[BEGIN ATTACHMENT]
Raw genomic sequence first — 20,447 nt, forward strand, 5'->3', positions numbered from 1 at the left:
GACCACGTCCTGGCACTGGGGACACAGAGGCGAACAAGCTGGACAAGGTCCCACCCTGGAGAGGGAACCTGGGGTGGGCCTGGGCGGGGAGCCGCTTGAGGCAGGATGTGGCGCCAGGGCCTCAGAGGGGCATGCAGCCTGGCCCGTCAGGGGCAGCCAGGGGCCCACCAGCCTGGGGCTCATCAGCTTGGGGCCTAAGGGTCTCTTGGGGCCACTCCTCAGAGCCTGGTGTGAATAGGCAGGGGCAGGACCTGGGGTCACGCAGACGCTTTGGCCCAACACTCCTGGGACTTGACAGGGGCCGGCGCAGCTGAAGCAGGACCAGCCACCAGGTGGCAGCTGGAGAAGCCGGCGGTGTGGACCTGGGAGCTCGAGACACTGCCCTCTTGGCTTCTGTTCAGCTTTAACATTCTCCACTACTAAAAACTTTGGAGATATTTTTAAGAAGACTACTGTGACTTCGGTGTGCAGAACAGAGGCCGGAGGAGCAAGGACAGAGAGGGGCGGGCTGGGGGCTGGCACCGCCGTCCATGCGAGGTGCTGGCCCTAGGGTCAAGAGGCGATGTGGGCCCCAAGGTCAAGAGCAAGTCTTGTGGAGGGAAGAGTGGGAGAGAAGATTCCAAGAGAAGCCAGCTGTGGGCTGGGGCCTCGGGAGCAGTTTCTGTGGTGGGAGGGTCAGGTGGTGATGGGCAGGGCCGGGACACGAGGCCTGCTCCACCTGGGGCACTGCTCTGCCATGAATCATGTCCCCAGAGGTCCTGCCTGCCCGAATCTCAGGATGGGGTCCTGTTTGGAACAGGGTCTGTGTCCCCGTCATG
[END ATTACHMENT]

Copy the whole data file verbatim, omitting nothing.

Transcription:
Raw genomic sequence first — 20,447 nt, forward strand, 5'->3', positions numbered from 1 at the left:
GACCACGTCCTGGCACTGGGGACACAGAGGCGAACAAGCTGGACAAGGTCCCACCCTGGAGAGGGAACCTGGGGTGGGCCTGGGCGGGGAGCCGCTTGAGGCAGGATGTGGCGCCAGGGCCTCAGAGGGGCATGCAGCCTGGCCCGTCAGGGGCAGCCAGGGGCCCACCAGCCTGGGGCTCATCAGCTTGGGGCCTAAGGGTCTCTTGGGGCCACTCCTCAGAGCCTGGTGTGAATAGGCAGGGGCAGGACCTGGGGTCACGCAGACGCTTTGGCCCAACACTCCTGGGACTTGACAGGGGCCGGCGCAGCTGAAGCAGGACCAGCCACCAGGTGGCAGCTGGAGAAGCCGGCGGTGTGGACCTGGGAGCTCGAGACACTGCCCTCTTGGCTTCTGTTCAGCTTTAACATTCTCCACTACTAAAAACTTTGGAGATATTTTTAAGAAGACTACTGTGACTTCGGTGTGCAGAACAGAGGCCGGAGGAGCAAGGACAGAGAGGGGCGGGCTGGGGGCTGGCACCGCCGTCCATGCGAGGTGCTGGCCCTAGGGTCAAGAGGCGATGTGGGCCCCAAGGTCAAGAGCAAGTCTTGTGGAGGGAAGAGTGGGAGAGAAGATTCCAAGAGAAGCCAGCTGTGGGCTGGGGCCTCGGGAGCAGTTTCTGTGGTGGGAGGGTCAGGTGGTGATGGGCAGGGCCGGGACACGAGGCCTGCTCCACCTGGGGCACTGCTCTGCCATGAATCATGTCCCCAGAGGTCCTGCCTGCCCGAATCTCAGGATGGGGTCCTGTTTGGAACAGGGTCTGTGTCCCCGTCATG